Improvements have been made to the famous Penny Hot Springs near Redstone

The Soakers have fun in Penny Hot Springs near Carbondale in this June 2016 file photo.
Aspen Times . file photo
Penny Hot Springs is located along the banks of the Crystal River, and can be found about 3.2 miles north of the main entrance to Redstone off Highway 133 (look for the mile sign 55).
Anna Stonehouse/The Aspen Times

Plans to improve driveway access and parking are heated at Penny Hot Springs. The Pitkin County Open Space and Trails program decided Thursday to bring two options to the public.

The OST planned to hold public meetings and outreach events over a period of six weeks to gather public comment to present the two options and obtain feedback from the community.

The OST board of directors eliminated the third option offered by employees due to insufficient parking capacity, safety concerns and exorbitant discretionary cost.

Hot Springs on the Crystal River along Highway 133, between Carbondale and Redstone, have been a favorite with locals for decades, and their use dates back to the Utes. In recent years, the area has become increasingly popular for hot spring users and climbers, according to OST charter Jesse Young. With increased use, the dangerous descent into the river and inadequate parking became increasingly problematic.

Erosion is also a major problem: the slope to the hot springs cuts off the road in some areas, causing the road to collapse in some places. A poor drainage system also contributes to accelerating erosion of the area.

OST planners Young and Carly Klein presented the three alternatives to the Board of Trustees of Open Space and Trails Thursday.

“Those are the ones who rose to the top. These are the ones who have withstood the debate,” Klein said. “Those are the options that have the support, and we have now tested them with our engineers, so we can confidently say we have a high degree of confidence in their success.”

The plans were developed by a steering committee after collecting 300 survey responses from affected communities.

Survey responses previously collected by the OST reflected the community’s appreciation of the site due to: the natural, underdeveloped experience; Accessibility; scenic and peaceful quality; connections to wildlife and nature; And community spirit in the springs. Additionally, community members said they appreciate the informal nature of the site.

Trustee Graeme Means took these preferences into account when it proposed to offer options one and two to the public and scrap option three, which includes most infrastructure changes.

“People mentioned that there is a real sense of informality in these hot springs, and that is very important to people,” he said. “There is a bit of a discrepancy between all of this infrastructure and the actual complexes themselves. … I think the more formal the infrastructure, the more people will be attracted. I think maintaining that sense of informality is very important.”

The first option includes minimal changes and closely maintains a sense of casual character, leaving the parking area as is and adjusting driveway access to improve safety and prevent wear. For this option, OST will create two dirt tracks with rocky steps from the parking area all the way to the water.

The two paths are necessary to ensure user safety by creating an easily accessible alternative path to exit the hot springs if people feel uncomfortable.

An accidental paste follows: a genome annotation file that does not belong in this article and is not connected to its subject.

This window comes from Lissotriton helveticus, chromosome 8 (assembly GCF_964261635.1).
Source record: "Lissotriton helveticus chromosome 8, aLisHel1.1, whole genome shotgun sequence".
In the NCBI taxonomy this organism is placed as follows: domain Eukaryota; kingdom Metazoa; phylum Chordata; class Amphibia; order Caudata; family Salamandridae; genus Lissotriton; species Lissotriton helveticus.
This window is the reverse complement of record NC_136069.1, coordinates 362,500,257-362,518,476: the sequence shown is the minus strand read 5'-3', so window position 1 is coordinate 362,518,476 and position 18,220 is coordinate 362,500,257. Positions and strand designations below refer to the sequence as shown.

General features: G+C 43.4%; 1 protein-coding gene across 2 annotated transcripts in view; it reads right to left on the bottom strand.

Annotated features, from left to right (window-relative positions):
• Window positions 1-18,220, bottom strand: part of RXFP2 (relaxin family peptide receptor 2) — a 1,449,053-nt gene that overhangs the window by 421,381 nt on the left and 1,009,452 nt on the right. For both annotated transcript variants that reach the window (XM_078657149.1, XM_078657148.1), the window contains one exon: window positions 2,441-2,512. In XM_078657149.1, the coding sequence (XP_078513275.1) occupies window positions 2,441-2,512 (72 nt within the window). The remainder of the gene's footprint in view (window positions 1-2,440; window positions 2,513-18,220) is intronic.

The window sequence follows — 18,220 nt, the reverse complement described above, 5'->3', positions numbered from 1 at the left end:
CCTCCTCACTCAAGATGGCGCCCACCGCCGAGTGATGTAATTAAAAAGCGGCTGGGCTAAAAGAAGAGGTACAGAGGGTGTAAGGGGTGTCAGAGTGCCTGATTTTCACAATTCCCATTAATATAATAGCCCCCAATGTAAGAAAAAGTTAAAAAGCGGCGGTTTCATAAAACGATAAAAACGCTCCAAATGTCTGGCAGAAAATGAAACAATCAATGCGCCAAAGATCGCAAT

“Unfortunately … there are some people, mostly men, who make some people feel uncomfortable in hot springs, so, for the sake of safety, we would like to provide an alternative exit point for these people,” Klein said.

OST will install rip-rap (rocks of various sizes) along the tracks to prevent erosion, as well as handrails to improve safety. An information booth, potentially with an emergency phone to address the lack of cellular service, will also be added to the site. The parking area will remain unchanged except for the addition of a fence to mark the edge of the parking area, leaving room for 21 cars.

The second alternative proposes similar improvements to the access path with the addition of a 4-foot retaining wall and the installation of flow banks. The main difference between this option and the first option involves changes in the parking area: this plan proposes to configure a remodeled car park, allowing space for between 19 and 23 cars (depending on the width of the spaces), as well as a planned and repaved car park Surface appearance exterior.

The third plan, which will not be proposed to the public but will remain available with an opportunity for comment, will completely redesign the parking area. The result will be nine parking spaces at an angle with traffic flowing in one direction. According to Klein, there are a small number of accidents caused by the current parking arrangement.

Guardian Amy Barrow joined the rest of the council in agreeing that the third option would not work for the space due to the lack of parking and the “astronomical” cost. The estimated cost for the third option is $750,000, compared to $600,000 for the second option and $105,000 for the first.

“It’s not viable for me,” she said.

The Board agreed to present the first and second options to the public, and to include the third option, with an explanation of why it was not the optimal option.

According to Klein, the six-week public outreach will begin in “a week or so” and run through September. During that time, OST will continue to collect feedback from Crystal Caucus, Redstone Community Association, and Healthy Rivers and Streams board. They will also have another Steering Committee meeting and host community events, including on First Friday in Carbondale and other locations frequented by the community.

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